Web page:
The wizards (Druids) before Saint Patrick's time predicted that an adze head would come over wild sea, his mantle hole-headed (vestments tailored with an opening for the head, not cloth wrapped as the Druids did), his staff crook-headed (Jesus Christ's Pastoral staff, not straight as the Druids' staves), his table in the anterior part of his house (an altar), and all his household (the church) will always answer, "Amen. Amen." They told the king that they would not hide the truth from him, that the posterity of this man would remain until doomsday, because he is the herald of the Prince of Peace.
Saint Patrick was called by the Lord and sent to Ireland. He taught that the Trinity is ever with us to sustain us, even when all is misery. He knew firsthand. He taught that God loves us, despite the buffetings of the world.
Saint Patrick was diligent until the day he died. He dispelled iniquity. He preached, he baptised, he prayed, he constantly praised God with Psalms, he sang one hundred Psalms every night, he slept on bare flagstone with a wet quilt about him, and his pillow was a pillar stone. He preached for three-score years (including the time before his consecration as bishop when he was a priest under Saint Germanus). St. Secundinus records in his hymn that Saint Patrick bore the stigmata of Christ in his righteous flesh.
The folk of Ireland used to worship "si-de" (spirits). They did not believe the true Godhead of the true Trinity. But when Saint Patrick was finished, all Ireland believed in the Holy Trinity, believed in Jesus Christ, did not follow nature spirits, and the court at Tara was replaced by the court of Christ at Armagh. In his Confession, Patrick said that he was God's debtor for the great grace of baptism given to so many thousands, for the people reborn in God and then confirmed, and clerics ordained for them everywhere. "Not wishing to bore his readers," Saint Patrick gives only a small mention of persecution even unto bonds, twelve dangers to his life, and numerous plots against him. For example, Saint Odran, a charioteer for Patrick (commemorated February 19th) was warned of danger and pretended weariness, so Patrick took the reigns, and Odran in the place of honour was killed with a lance meant for Patrick.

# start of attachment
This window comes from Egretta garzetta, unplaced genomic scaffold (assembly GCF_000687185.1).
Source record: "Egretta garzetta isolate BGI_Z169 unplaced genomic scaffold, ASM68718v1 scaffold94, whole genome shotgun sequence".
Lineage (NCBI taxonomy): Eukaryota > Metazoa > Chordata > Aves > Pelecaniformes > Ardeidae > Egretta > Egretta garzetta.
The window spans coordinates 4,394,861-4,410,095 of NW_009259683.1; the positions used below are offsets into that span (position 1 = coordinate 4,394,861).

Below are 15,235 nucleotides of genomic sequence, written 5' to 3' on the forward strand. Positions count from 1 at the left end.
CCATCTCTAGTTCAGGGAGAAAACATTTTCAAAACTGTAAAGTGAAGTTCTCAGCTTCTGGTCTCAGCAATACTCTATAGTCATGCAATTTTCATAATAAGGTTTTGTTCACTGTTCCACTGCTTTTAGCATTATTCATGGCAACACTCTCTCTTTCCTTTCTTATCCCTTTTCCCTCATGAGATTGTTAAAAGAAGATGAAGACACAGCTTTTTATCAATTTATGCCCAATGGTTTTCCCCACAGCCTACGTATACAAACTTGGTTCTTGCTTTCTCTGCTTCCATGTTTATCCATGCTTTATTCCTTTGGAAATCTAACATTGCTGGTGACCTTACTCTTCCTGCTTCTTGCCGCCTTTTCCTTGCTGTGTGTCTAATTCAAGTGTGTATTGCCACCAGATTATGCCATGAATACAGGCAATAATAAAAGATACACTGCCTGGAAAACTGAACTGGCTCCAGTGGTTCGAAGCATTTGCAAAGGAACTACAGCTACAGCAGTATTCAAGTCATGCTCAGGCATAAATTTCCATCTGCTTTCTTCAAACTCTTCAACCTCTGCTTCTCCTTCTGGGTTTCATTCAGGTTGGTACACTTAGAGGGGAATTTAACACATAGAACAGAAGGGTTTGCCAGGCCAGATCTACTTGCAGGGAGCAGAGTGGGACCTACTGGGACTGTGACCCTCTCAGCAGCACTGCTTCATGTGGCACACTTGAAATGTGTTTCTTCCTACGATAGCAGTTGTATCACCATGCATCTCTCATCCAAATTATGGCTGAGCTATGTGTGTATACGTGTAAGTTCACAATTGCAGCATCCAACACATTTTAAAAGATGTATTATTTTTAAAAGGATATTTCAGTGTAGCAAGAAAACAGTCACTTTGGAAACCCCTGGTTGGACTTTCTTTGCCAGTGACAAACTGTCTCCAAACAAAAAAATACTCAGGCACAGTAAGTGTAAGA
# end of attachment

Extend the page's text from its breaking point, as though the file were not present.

When Saint Patrick became ill, he decided to go to Armagh. He was met by an angel, who took him to see Victor, and Victor, speaking to him out of rushing fire, said, "Primacy to Armagh; to Christ render thanks. Unto heaven you shall go soon. Your prayers have been granted: the hymn you have chosen in your lifetime shall be a protecting corslet to all. Those men of Ireland that are with you on the day of doom shall go to judgement."
One of the clergy, Tassach (commemorated April 14), remained with him and gave him Communion. Saint Fiacc recalls Joshua: if the sun should stay still in the sky for the death of the wicked, how much more appropriate it should be for brightness to shine at the death of saints. Ireland's clerics came to wake Saint Patrick from every road; the sound of the chanting (of angels) had prostrated them. They said that the place was overrun with singing birds: as Victor had appeared as a bird, they thought the winged angels were birds. Saint Patrick's soul had separated from his body after pains. God's angels on the first night were waiting upon it without ceasing. When he departed, he went to the other Saint Patrick (of Glastonbury, called Patrick the Elder, commemorated August 24th), because Patrick, son of Calpurnius, had promised Patrick the Elder that they should go to heaven together. It is said that from the eighteenth of March to the twenty-third of August, to the end of the first month of Autumn, Saint Patrick was with angels about him awaiting old Patrick, and together they rose to Jesus, Mary's Son.
Saint Fiacc said, "Saint Patrick, without sign of vainglory, meditated much good. To be in the service of Mary's Son, it was a pious circumstance wherein he was born."
(Much later, in the twelfth century, King Henry II of England, after his part in the death of Archbishop Thomas Becket, received permission from the Pope to take over Ireland, which had by that time sent its monks to educate all of Europe. The Irish monks read Latin, Greek, Hebrew, and other languages. Henry II ruled that no Irish were allowed to attend a seminary. All Irish monasteries in Europe were taken away, mistaking the term Scot which meant the Irish from the north, with Scotland. After that, all of Europe fell into an age of illiteracy which lasted until the Renaissance.)
Mary Ryan D'Arcy notes in The Saints of Ireland that, although the staff of Jesus Christ was burned, the hand bell of Saint Patrick and a reliquary box still exist.
By Fr Kristopher and Matushka Elizabeth Dowling
Source: "The Real Saint Patrick, Bishop